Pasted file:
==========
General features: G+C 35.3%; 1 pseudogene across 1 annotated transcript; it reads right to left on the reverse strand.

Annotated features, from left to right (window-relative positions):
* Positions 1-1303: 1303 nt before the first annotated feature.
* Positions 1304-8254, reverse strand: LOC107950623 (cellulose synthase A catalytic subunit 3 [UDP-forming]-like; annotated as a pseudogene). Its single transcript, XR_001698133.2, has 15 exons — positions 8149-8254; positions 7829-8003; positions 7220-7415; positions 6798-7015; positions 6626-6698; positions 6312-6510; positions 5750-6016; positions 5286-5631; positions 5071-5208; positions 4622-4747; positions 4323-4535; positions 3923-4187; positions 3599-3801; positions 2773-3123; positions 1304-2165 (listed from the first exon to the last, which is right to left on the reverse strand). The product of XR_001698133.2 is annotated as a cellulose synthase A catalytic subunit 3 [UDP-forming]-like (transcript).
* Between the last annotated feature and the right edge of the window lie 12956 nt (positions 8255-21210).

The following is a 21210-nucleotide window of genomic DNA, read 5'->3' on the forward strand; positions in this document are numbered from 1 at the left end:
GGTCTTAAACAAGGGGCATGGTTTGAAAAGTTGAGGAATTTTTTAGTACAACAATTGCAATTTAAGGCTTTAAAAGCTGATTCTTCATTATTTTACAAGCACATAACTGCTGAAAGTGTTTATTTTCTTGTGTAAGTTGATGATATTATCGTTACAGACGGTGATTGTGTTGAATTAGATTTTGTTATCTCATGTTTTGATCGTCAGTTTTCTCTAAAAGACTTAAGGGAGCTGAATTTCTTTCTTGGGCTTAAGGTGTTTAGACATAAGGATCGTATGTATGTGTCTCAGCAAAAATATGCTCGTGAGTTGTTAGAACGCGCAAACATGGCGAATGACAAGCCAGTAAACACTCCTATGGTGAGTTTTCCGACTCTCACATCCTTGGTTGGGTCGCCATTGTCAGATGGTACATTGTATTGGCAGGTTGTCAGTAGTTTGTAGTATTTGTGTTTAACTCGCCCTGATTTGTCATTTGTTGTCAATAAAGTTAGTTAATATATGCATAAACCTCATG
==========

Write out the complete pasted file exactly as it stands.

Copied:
General features: G+C 35.3%; 1 pseudogene across 1 annotated transcript; it reads right to left on the reverse strand.

Annotated features, from left to right (window-relative positions):
* Positions 1-1303: 1303 nt before the first annotated feature.
* Positions 1304-8254, reverse strand: LOC107950623 (cellulose synthase A catalytic subunit 3 [UDP-forming]-like; annotated as a pseudogene). Its single transcript, XR_001698133.2, has 15 exons — positions 8149-8254; positions 7829-8003; positions 7220-7415; positions 6798-7015; positions 6626-6698; positions 6312-6510; positions 5750-6016; positions 5286-5631; positions 5071-5208; positions 4622-4747; positions 4323-4535; positions 3923-4187; positions 3599-3801; positions 2773-3123; positions 1304-2165 (listed from the first exon to the last, which is right to left on the reverse strand). The product of XR_001698133.2 is annotated as a cellulose synthase A catalytic subunit 3 [UDP-forming]-like (transcript).
* Between the last annotated feature and the right edge of the window lie 12956 nt (positions 8255-21210).

The following is a 21210-nucleotide window of genomic DNA, read 5'->3' on the forward strand; positions in this document are numbered from 1 at the left end:
GGTCTTAAACAAGGGGCATGGTTTGAAAAGTTGAGGAATTTTTTAGTACAACAATTGCAATTTAAGGCTTTAAAAGCTGATTCTTCATTATTTTACAAGCACATAACTGCTGAAAGTGTTTATTTTCTTGTGTAAGTTGATGATATTATCGTTACAGACGGTGATTGTGTTGAATTAGATTTTGTTATCTCATGTTTTGATCGTCAGTTTTCTCTAAAAGACTTAAGGGAGCTGAATTTCTTTCTTGGGCTTAAGGTGTTTAGACATAAGGATCGTATGTATGTGTCTCAGCAAAAATATGCTCGTGAGTTGTTAGAACGCGCAAACATGGCGAATGACAAGCCAGTAAACACTCCTATGGTGAGTTTTCCGACTCTCACATCCTTGGTTGGGTCGCCATTGTCAGATGGTACATTGTATTGGCAGGTTGTCAGTAGTTTGTAGTATTTGTGTTTAACTCGCCCTGATTTGTCATTTGTTGTCAATAAAGTTAGTTAATATATGCATAAACCTCATG